4: “Blue Moon” (Billie Holiday, 1952)
“Blue Moon” evolved as a song from the MGM soundtrack-writing system, with Richard Rodgers and Lorenz Hart penning the final version for a Clark Gable film called Manhattan Melodrama. The beautiful lyrics – “Blue moon/You saw me standing alone/Without a dream in my heart/Without a love of my own” – are tailor-made for any skilled vocalist to interpret. One of the finest versions was by Billie Holiday for Verve (with backing from jazz greats such as Barney Kessel on guitar, Ray Brown on bass and Oscar Peterson on piano). It is such a magnificent song that you could take your pick of versions by other artists, including Elvis Presley, Mel Tormé, Ella Fitzgerald and Dean Martin. The excellent Beck song about loneliness, “Blue Moon,” tips a nod to Rodgers and Hart by using the same song title.
3: “Fly Me To The Moon” (Frank Sinatra, 1964)
When songwriter Bart Howard first came up with the lyrics for his magnificent standard “Fly Me To The Moon” he originally titled the song “In Other Words.” There have been so many brilliant versions of “Fly Me To The Moon” that it would be impossible to pick the very finest, but among the best interpretations are those by Doris Day, Anita O’Day, Astrud Gilberto, Nat “King” Cole and Julie London. The most famous, however, is Frank Sinatra’s 1964 recording. Sinatra’s version was played on the Apollo 10 mission which orbited the Moon in May 1969. The song was also rumored to have been the first music ever heard on the Moon itself, when it was reportedly played on a portable cassette player by Apollo 11 astronaut Buzz Aldrin, after he stepped on the Moon’s surface. Aldrin later said he could not remember for sure, however.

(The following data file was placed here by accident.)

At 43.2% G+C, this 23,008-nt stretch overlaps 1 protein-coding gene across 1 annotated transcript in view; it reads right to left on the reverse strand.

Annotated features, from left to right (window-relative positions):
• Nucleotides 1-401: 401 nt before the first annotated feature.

2: “Rocket Man (I Think It’s Going To Be A Long, Long Time)” (Elton John, 1972)
Elton John said he was “blown away” by David Bowie’s “Space Oddity” and credited it as a major inspiration. So when Bernie Taupin came up with his own interstellar travel song – partly inspired by a short story in Ray Bradbury’s book The Illustrated Man – John leapt at the chance to record “Rocket Man (I Think It’s Going To Be A Long, Long Time).” John even used Bowie’s producer – former Decca Records man Gus Dudgeon – to be the controller on the ground for his inclusion in this list of songs about the Moon. In 2016, following Bowie’s death, John played an instrumental version of “Space Oddity,” which he then segued into his own hit “Rocket Man.” John’s song, which has been downloaded nearly half a million times, provided the title for the hit 2019 biopic about the singer’s life.
1: “Space Oddity” (David Bowie, 1969)
“Space Oddity” was rushed out as a single on July 11, 1969, five days before the Apollo 11 launch, and nine days before Neil Armstrong became the first man on the Moon. David Bowie’s main inspiration was the film 2001: A Space Odyssey, and his song is full of eerie, melancholy lyrics about a Major Tom who is stranded in space: “Here am I floating round my tin can/Far above the Moon/Planet Earth is blue/And there’s nothing I can do.”
The song was actually played by the BBC during its coverage of the Apollo launch. “I’m sure the BBC really weren’t listening to the lyric at all,” said Bowie. “It wasn’t a pleasant thing to juxtapose against a moon landing. Of course, I was overjoyed that they did.” Bowie would later revisit his Major Tom character in “Ashes To Ashes” and “Hallo Spaceboy.”